The simple fact of the matter is that a man with an 18th century pistol or musket is going to kill one person (at best, assuming the weapon does not misfire, a common problem) before he is mobbed and disarmed. A man carrying an AR-15 with an expanded drum can kill dozens, and there may not be anybody left to mob and disarm him before he reloads and does it again.
The Founding Fathers did not foresee the AR-15 or expanded drums (the Aurora shooter had a 100-round drum magazine). The guns the Founding Fathers envisioned were single-shot muzzle loaders that did not work well in the rain. The British “Brown Bess,” or “Land Pattern Musket” might fire three to four times in a minute if the gunman knew what he was doing, and the 18 mm ball might travel 50 to a hundred yards.
Here was how you loaded a Brown Bess:
- Tear cartridge with teeth and prime the pan directly from the cartridge;
- Stand the musket and pour the bulk of the powder down the barrel;
- Reverse the cartridge and use the ramrod to seat the ball and paper envelope onto the powder charge.
The procedure for the AR-15 is somewhat different: you slap a clip into it and pull the trigger. You can empty a 30-round clip in a couple of seconds and you can do so in the rain. A fully automatic AR-15 can fire 800 rounds per minute and they don’t go 50 to 150 yards; effective range for an AR-15 is from 400 to 600 yards. It’s true that these civilian models are not meant to be fired automatically, but even so, with an AR-15 you can fire as often as you can pull the trigger, which is many more times than three-to-four times a minute.
Even firing once per trigger pull, you can empty a half-dozen 30-round magazines in a few minutes’ time, a incredibly destructive rate of fire compared to that envisioned by the Founding Fathers when they voted on the Second Amendment.
One can readily see the difference between slaughtering a room full of theater-goers with an AR15 and trying to do the same thing with a musket.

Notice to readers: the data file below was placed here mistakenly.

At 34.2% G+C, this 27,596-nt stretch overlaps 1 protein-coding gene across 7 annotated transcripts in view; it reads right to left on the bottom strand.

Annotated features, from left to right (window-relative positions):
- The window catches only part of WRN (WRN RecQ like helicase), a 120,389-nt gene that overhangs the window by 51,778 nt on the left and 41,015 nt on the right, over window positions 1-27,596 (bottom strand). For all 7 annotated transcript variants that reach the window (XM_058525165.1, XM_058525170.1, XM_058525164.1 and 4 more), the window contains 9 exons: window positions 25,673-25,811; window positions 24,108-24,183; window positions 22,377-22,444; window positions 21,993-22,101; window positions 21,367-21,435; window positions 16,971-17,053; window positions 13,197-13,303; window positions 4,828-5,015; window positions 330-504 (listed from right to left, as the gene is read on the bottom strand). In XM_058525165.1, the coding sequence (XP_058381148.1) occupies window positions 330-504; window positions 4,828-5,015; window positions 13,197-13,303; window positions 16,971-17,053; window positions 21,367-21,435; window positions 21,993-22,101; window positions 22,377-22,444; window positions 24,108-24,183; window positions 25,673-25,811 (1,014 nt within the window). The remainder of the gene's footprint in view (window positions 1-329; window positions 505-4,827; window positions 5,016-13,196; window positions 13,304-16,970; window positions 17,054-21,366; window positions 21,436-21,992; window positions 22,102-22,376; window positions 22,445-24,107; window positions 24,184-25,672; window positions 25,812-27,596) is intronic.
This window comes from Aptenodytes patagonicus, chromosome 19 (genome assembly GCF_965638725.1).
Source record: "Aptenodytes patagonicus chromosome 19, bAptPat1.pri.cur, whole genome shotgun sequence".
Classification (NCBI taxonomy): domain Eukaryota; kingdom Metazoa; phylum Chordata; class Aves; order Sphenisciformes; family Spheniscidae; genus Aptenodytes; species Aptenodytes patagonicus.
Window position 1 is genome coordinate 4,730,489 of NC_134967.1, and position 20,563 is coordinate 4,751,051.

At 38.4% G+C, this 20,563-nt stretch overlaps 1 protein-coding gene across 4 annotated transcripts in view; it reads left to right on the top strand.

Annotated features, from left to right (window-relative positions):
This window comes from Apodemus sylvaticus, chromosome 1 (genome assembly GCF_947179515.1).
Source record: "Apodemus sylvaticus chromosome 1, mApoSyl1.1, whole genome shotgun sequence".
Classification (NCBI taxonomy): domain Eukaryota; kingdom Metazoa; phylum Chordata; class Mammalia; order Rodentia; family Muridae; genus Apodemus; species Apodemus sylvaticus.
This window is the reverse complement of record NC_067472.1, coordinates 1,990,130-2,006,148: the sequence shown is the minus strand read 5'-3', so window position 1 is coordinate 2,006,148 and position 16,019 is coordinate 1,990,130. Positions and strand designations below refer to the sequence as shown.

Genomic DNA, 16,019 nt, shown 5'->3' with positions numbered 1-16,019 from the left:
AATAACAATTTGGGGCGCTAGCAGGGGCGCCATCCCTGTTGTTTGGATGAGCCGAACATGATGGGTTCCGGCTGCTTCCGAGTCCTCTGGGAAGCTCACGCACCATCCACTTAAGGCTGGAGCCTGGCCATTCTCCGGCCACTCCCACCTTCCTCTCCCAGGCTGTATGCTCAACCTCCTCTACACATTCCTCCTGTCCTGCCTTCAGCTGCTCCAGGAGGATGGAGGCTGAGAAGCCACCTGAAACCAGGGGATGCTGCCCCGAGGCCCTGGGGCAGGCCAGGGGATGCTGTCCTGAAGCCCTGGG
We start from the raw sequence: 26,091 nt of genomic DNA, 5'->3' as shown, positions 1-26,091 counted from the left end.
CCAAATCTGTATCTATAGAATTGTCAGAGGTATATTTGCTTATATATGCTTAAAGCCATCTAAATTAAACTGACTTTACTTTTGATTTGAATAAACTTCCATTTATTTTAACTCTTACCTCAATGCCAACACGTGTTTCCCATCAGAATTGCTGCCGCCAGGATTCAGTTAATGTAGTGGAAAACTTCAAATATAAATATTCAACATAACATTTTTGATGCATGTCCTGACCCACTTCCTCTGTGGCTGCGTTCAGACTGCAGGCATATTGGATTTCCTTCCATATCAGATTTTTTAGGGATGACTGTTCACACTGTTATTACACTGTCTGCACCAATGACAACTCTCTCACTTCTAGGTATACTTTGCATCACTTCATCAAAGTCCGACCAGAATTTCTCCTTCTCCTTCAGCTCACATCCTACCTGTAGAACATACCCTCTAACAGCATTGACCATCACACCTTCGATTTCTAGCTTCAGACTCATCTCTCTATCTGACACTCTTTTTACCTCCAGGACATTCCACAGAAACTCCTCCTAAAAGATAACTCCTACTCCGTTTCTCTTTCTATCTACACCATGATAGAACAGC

But Pratt thinks gun-control laws are nutty.
Tell me you are going to see many mass murders by single shooters armed with muskets. And then convince me you are not nutty, Mr. Pratt.
But it is too late for that, as the rest of Pratt’s conversation demonstrates, with he and Eliason indulging in an all-too-familiar intellection circle-jerk:
Pratt: It’s the talk of a dictator, ‘I will do what I want, whatever seems right in my own eyes I’m going to do,’ and the idea that there’s any restraints imposed by the Constitution is simply not acceptable to the ruling crowd in Washington and they’re getting bolder because now they don’t have to stand for re-election. I believe, first of all, they understand they probably don’t have the votes in the Congress so why make their Democrat buddies go walk the plank and vote against the Second Amendment, they remember what happened in ’94 when that happened and I don’t think they want a repeat of that.
But what they may not understand is that people are watching. If there is an executive order issued in lieu of congressional action, which would be unconstitutional either way, then I’m hearing such resentment and anger and opposition that their simply going to lose any credibility the federal government might have had. It’s going to be a byword, it’s going to be a joke and people are not going to obey such an outrageous executive order.
Eliason: People would be marching in the streets.
Pratt: That would be the nicest thing that would happen.
Eliason: The frightening thing is this: if the President makes such an executive order and seeks to enforce it, is the military or who is there to enforce it if the order goes through?
Pratt: Then he has to ask how many of those police officers and soldiers would actually carry out such an obviously outrageous order. We had consequences rightly come to Lt. Calley for the slaughter of the people of the little village of My Lai and we hung Germans for following orders after World War II.
Perhaps Pratt and Eliason should buy homesteads in the Citadel (and take Pat Buchanan with them). They would no doubt be happier in the natural habitat of white supremacist, gun-fanatic survivalists who think they’re the last best hope for the Anglo-Saxon race.
What I want to know is, why the guys who claim they are exemplars of the Anglo-Saxon race, not only not look like Brad Pitt or Chris Hemsworth, but are inevitably mental rejects?
Hrafnkell Haraldsson, a social liberal with leanings toward centrist politics has degrees in history and philosophy. His interests include, besides history and philosophy, human rights issues, freedom of choice, religion, and the precarious dichotomy of freedom of speech and intolerance. He brings a slightly different perspective to his writing, being that he is neither a follower of an Abrahamic faith nor an atheist but a polytheist, a modern-day Heathen who follows the customs and traditions of his Norse ancestors. He maintains his own blog, A Heathen’s Day, which deals with Heathen and Pagan matters, and Mos Maiorum Foundation www.mosmaiorum.org, dedicated to ethnic religion. He has also contributed to NewsJunkiePost, GodsOwnParty and Pagan+Politics.